Association between cooking oil fume exposure and lung cancer among Chinese nonsmoking women: a meta-analysis
Received 20 November 2015
Accepted for publication 4 February 2016
Published 19 May 2016 Volume 2016:9 Pages 2987—2992
Checked for plagiarism Yes
Review by Single anonymous peer review
Peer reviewer comments 3
Editor who approved publication: Dr Faris Farassati
Yingbo Xue, Ying Jiang, Shan Jin, Yong Li
Department of Oncology, Guizhou Provincial People’s Hospital, Guiyang, Guizhou, People’s Republic of China
Abstract: Lung cancer has been the main cause of cancer death around the world. Cigarette smoking has been identified as a risk factor for lung cancer in males. However, the etiological factors in nonsmoking women remain elusive. A meta-analysis was conducted to evaluate the relationship between cooking oil fume exposure and lung cancer among Chinese nonsmoking women. Thirteen articles containing three population-based case–control and ten hospital-based case–control studies were included in this meta-analysis. These studies with a total of 3,596 lung cancer women and 6,082 healthy controls were analyzed by RevMan 5.3. Fixed effects model or random effects model was used to obtain pooled estimates of risk ratio. The risk ratios with a 95% CI were 1.74 (95% CI =1.57–1.94) and 2.11 (95% CI =1.54–2.89), respectively. Cooking oil fume exposure as well as not using a kitchen ventilator when cooking was significantly associated with lung cancer among nonsmoking women (Z=10.07, P<0.00001; Z=4.65, P<0.00001). Cooking oil fume exposure, especially lacking a fume extractor, may increase the risk of lung cancer among Chinese nonsmoking women.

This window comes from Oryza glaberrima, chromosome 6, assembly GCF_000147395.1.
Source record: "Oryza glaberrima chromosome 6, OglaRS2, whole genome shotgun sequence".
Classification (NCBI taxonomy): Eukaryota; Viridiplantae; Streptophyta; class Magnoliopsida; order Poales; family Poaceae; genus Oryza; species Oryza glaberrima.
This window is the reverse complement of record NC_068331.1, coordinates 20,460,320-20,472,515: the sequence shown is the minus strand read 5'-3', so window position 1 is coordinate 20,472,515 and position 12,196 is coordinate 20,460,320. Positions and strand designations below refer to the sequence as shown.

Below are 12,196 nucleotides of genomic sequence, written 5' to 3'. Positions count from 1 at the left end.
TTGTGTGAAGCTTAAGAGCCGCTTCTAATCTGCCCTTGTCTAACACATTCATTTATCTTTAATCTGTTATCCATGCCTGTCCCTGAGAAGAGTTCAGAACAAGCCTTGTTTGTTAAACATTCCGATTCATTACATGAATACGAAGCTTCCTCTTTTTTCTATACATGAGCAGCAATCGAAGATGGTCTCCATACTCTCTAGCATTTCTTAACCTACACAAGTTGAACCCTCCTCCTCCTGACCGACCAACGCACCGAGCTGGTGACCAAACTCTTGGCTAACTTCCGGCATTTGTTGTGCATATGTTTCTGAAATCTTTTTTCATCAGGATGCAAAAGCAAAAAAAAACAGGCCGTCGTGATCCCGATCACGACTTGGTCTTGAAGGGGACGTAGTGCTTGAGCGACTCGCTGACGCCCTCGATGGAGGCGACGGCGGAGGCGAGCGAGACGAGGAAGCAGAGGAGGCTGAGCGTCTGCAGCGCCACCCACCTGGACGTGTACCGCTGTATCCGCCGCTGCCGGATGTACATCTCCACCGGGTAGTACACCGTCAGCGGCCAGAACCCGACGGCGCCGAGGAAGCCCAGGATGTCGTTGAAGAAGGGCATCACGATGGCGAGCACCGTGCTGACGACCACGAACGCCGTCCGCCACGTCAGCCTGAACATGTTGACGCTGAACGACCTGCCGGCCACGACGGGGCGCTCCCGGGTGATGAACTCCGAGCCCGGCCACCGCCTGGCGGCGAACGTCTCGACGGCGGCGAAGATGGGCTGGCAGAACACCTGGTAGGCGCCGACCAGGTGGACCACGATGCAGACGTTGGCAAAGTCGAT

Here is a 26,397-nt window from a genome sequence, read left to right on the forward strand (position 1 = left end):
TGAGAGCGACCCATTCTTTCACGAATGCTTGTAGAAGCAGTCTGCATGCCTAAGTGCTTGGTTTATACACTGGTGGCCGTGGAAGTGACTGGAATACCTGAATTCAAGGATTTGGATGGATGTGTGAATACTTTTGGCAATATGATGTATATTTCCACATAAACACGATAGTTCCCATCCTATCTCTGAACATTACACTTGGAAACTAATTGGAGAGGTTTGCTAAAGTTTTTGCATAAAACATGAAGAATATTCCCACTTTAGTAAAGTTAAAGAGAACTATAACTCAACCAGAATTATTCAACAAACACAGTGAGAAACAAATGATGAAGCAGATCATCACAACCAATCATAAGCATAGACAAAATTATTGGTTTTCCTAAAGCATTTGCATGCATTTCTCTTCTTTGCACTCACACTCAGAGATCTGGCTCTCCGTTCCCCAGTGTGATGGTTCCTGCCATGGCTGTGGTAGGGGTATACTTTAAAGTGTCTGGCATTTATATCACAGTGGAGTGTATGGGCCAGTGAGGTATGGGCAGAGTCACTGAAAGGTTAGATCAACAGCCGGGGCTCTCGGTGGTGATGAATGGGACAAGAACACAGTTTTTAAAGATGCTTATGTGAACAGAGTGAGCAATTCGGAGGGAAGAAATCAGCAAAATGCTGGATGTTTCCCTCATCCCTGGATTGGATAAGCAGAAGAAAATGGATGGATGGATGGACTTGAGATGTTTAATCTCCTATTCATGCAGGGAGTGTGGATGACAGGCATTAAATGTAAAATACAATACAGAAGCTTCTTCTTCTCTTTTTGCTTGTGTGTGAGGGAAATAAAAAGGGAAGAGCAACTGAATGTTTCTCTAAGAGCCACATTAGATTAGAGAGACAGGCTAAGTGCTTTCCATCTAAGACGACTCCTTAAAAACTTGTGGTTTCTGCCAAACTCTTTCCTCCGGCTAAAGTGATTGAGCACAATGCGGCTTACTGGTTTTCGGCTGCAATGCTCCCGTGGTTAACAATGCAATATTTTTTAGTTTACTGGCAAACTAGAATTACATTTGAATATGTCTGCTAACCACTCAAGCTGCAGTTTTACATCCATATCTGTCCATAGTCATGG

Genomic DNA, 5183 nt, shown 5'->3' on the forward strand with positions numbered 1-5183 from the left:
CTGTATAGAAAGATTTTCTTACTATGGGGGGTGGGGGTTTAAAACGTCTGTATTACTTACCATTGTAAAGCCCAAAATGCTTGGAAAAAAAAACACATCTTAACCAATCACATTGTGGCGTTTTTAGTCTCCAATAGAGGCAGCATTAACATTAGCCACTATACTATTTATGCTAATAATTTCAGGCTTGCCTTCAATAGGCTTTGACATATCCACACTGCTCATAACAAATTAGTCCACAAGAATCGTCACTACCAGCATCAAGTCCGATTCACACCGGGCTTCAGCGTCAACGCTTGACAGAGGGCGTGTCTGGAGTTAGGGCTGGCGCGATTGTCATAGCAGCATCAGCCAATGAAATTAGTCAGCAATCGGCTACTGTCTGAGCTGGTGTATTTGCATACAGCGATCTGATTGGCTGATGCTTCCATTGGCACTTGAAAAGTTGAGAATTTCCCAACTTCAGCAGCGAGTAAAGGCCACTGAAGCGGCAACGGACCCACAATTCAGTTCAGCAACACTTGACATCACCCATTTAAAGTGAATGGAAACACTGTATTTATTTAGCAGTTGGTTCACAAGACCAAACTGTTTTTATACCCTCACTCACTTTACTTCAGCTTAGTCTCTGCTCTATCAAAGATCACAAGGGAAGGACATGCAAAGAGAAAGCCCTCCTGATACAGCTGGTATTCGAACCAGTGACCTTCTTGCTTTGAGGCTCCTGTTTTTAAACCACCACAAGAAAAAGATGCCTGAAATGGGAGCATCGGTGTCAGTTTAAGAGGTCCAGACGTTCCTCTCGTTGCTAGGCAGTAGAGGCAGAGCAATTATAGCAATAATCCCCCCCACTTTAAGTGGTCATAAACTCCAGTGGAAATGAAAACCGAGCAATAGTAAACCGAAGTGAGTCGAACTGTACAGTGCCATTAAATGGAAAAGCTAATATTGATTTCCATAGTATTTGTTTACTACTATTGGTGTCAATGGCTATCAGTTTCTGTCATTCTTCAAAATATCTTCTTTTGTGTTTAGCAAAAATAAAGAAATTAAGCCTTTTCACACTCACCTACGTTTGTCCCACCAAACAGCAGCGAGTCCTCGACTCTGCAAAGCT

Keywords: cooking oil fume exposure, lung cancer, meta-analysis, nonsmoking women
Lung cancer accounts for ~17% of cancer-related deaths around the world, and cigarette smoking is regarded as the principal risk factor for lung cancer in males.1 As it is well known, other risk factors also increase the risk of lung cancer in female nonsmokers. A study demonstrated that 15% of male patients and 53% of female patients with lung cancer in five continents were not due to smoking.2 A number of epidemiological studies suggested that in lifetime never smokers, lung cancer morbidity in women was significantly higher than that in men.3 Prominent epidemiological, clinical, and pathological differences in various types of lung cancers have been discovered between lifetime never smokers and heavy smokers.4 In recent years, indoor PM2.5,5 housing characteristics,6 home passive smoking exposure,7 indoor air pollution,8 cooking oil fume exposures,9 and previous respiratory disease have been demonstrated as the causes of lung cancer.10 On the other hand, numerous studies have showed that daily intake of fruits and vegetables is associated with low risk of several cancers, especially of the digestive tract.11 However, the various risk factors and complicated epidemiological feature of lung cancer in nonsmokers are not well understood.